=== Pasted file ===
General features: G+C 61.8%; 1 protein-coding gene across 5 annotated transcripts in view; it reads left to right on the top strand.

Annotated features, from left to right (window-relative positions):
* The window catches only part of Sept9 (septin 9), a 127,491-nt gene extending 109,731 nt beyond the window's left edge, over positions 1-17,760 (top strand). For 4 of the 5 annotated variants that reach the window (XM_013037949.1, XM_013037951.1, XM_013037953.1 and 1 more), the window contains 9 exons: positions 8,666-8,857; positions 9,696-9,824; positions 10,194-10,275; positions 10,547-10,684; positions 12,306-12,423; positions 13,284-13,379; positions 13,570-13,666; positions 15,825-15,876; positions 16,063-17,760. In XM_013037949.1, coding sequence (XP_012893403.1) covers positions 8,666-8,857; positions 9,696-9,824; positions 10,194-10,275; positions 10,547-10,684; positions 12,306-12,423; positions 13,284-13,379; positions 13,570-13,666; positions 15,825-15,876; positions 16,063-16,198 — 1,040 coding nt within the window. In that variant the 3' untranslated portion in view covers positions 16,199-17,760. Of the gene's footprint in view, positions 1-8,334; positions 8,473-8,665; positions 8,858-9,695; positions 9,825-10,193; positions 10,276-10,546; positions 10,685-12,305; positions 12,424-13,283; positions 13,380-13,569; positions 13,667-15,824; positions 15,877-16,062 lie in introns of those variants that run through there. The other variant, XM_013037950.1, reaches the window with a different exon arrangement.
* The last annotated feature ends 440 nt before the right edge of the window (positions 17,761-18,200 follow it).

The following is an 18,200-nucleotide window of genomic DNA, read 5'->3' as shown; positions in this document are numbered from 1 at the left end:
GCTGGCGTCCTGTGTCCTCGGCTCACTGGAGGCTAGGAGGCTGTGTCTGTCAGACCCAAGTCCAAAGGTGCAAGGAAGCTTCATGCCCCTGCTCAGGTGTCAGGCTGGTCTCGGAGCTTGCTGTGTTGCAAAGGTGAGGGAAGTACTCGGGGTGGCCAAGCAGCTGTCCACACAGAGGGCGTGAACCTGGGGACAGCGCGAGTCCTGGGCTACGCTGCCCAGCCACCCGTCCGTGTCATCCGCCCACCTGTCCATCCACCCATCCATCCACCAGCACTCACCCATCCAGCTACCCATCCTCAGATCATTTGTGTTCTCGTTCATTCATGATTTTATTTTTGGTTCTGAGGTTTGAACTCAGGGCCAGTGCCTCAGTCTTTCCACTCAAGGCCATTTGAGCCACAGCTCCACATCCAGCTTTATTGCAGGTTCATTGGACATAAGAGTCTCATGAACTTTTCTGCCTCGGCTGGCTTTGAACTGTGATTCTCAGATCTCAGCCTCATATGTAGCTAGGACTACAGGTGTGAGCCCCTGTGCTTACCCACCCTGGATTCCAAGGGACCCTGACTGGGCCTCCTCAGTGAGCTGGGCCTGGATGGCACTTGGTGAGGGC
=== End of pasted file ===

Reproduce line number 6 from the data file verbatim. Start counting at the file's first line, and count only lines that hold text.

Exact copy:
GCTGGCGTCCTGTGTCCTCGGCTCACTGGAGGCTAGGAGGCTGTGTCTGTCAGACCCAAGTCCAAAGGTGCAAGGAAGCTTCATGCCCCTGCTCAGGTGTCAGGCTGGTCTCGGAGCTTGCTGTGTTGCAAAGGTGAGGGAAGTACTCGGGGTGGCCAAGCAGCTGTCCACACAGAGGGCGTGAACCTGGGGACAGCGCGAGTCCTGGGCTACGCTGCCCAGCCACCCGTCCGTGTCATCCGCCCACCTGTCCATCCACCCATCCATCCACCAGCACTCACCCATCCAGCTACCCATCCTCAGATCATTTGTGTTCTCGTTCATTCATGATTTTATTTTTGGTTCTGAGGTTTGAACTCAGGGCCAGTGCCTCAGTCTTTCCACTCAAGGCCATTTGAGCCACAGCTCCACATCCAGCTTTATTGCAGGTTCATTGGACATAAGAGTCTCATGAACTTTTCTGCCTCGGCTGGCTTTGAACTGTGATTCTCAGATCTCAGCCTCATATGTAGCTAGGACTACAGGTGTGAGCCCCTGTGCTTACCCACCCTGGATTCCAAGGGACCCTGACTGGGCCTCCTCAGTGAGCTGGGCCTGGATGGCACTTGGTGAGGGC